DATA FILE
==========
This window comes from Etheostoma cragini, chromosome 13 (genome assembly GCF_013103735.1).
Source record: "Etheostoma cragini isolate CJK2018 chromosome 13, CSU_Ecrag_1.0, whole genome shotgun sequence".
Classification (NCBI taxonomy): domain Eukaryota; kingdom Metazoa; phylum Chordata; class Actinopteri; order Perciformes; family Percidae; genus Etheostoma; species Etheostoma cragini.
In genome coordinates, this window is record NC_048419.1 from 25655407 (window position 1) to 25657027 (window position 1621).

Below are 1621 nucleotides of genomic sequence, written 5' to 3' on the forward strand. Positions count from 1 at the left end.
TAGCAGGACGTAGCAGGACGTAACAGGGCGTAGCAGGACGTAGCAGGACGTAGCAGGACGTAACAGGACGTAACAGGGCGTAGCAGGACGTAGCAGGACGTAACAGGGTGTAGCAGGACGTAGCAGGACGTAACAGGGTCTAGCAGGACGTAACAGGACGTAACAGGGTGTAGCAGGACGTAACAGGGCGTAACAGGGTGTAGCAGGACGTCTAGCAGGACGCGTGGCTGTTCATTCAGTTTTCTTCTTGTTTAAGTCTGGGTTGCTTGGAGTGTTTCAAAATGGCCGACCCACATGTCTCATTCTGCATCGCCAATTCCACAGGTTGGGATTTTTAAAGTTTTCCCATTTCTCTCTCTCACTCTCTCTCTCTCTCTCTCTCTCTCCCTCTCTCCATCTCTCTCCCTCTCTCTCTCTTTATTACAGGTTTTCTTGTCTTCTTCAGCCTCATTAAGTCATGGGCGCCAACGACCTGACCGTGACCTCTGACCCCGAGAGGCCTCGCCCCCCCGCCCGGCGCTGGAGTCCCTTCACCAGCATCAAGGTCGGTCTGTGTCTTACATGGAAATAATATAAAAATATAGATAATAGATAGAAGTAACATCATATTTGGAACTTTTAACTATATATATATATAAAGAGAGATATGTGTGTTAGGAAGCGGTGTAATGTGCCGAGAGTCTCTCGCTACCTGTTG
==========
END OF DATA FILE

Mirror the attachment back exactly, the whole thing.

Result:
This window comes from Etheostoma cragini, chromosome 13 (genome assembly GCF_013103735.1).
Source record: "Etheostoma cragini isolate CJK2018 chromosome 13, CSU_Ecrag_1.0, whole genome shotgun sequence".
Classification (NCBI taxonomy): domain Eukaryota; kingdom Metazoa; phylum Chordata; class Actinopteri; order Perciformes; family Percidae; genus Etheostoma; species Etheostoma cragini.
In genome coordinates, this window is record NC_048419.1 from 25655407 (window position 1) to 25657027 (window position 1621).

Below are 1621 nucleotides of genomic sequence, written 5' to 3' on the forward strand. Positions count from 1 at the left end.
TAGCAGGACGTAGCAGGACGTAACAGGGCGTAGCAGGACGTAGCAGGACGTAGCAGGACGTAACAGGACGTAACAGGGCGTAGCAGGACGTAGCAGGACGTAACAGGGTGTAGCAGGACGTAGCAGGACGTAACAGGGTCTAGCAGGACGTAACAGGACGTAACAGGGTGTAGCAGGACGTAACAGGGCGTAACAGGGTGTAGCAGGACGTCTAGCAGGACGCGTGGCTGTTCATTCAGTTTTCTTCTTGTTTAAGTCTGGGTTGCTTGGAGTGTTTCAAAATGGCCGACCCACATGTCTCATTCTGCATCGCCAATTCCACAGGTTGGGATTTTTAAAGTTTTCCCATTTCTCTCTCTCACTCTCTCTCTCTCTCTCTCTCTCTCCCTCTCTCCATCTCTCTCCCTCTCTCTCTCTTTATTACAGGTTTTCTTGTCTTCTTCAGCCTCATTAAGTCATGGGCGCCAACGACCTGACCGTGACCTCTGACCCCGAGAGGCCTCGCCCCCCCGCCCGGCGCTGGAGTCCCTTCACCAGCATCAAGGTCGGTCTGTGTCTTACATGGAAATAATATAAAAATATAGATAATAGATAGAAGTAACATCATATTTGGAACTTTTAACTATATATATATATAAAGAGAGATATGTGTGTTAGGAAGCGGTGTAATGTGCCGAGAGTCTCTCGCTACCTGTTG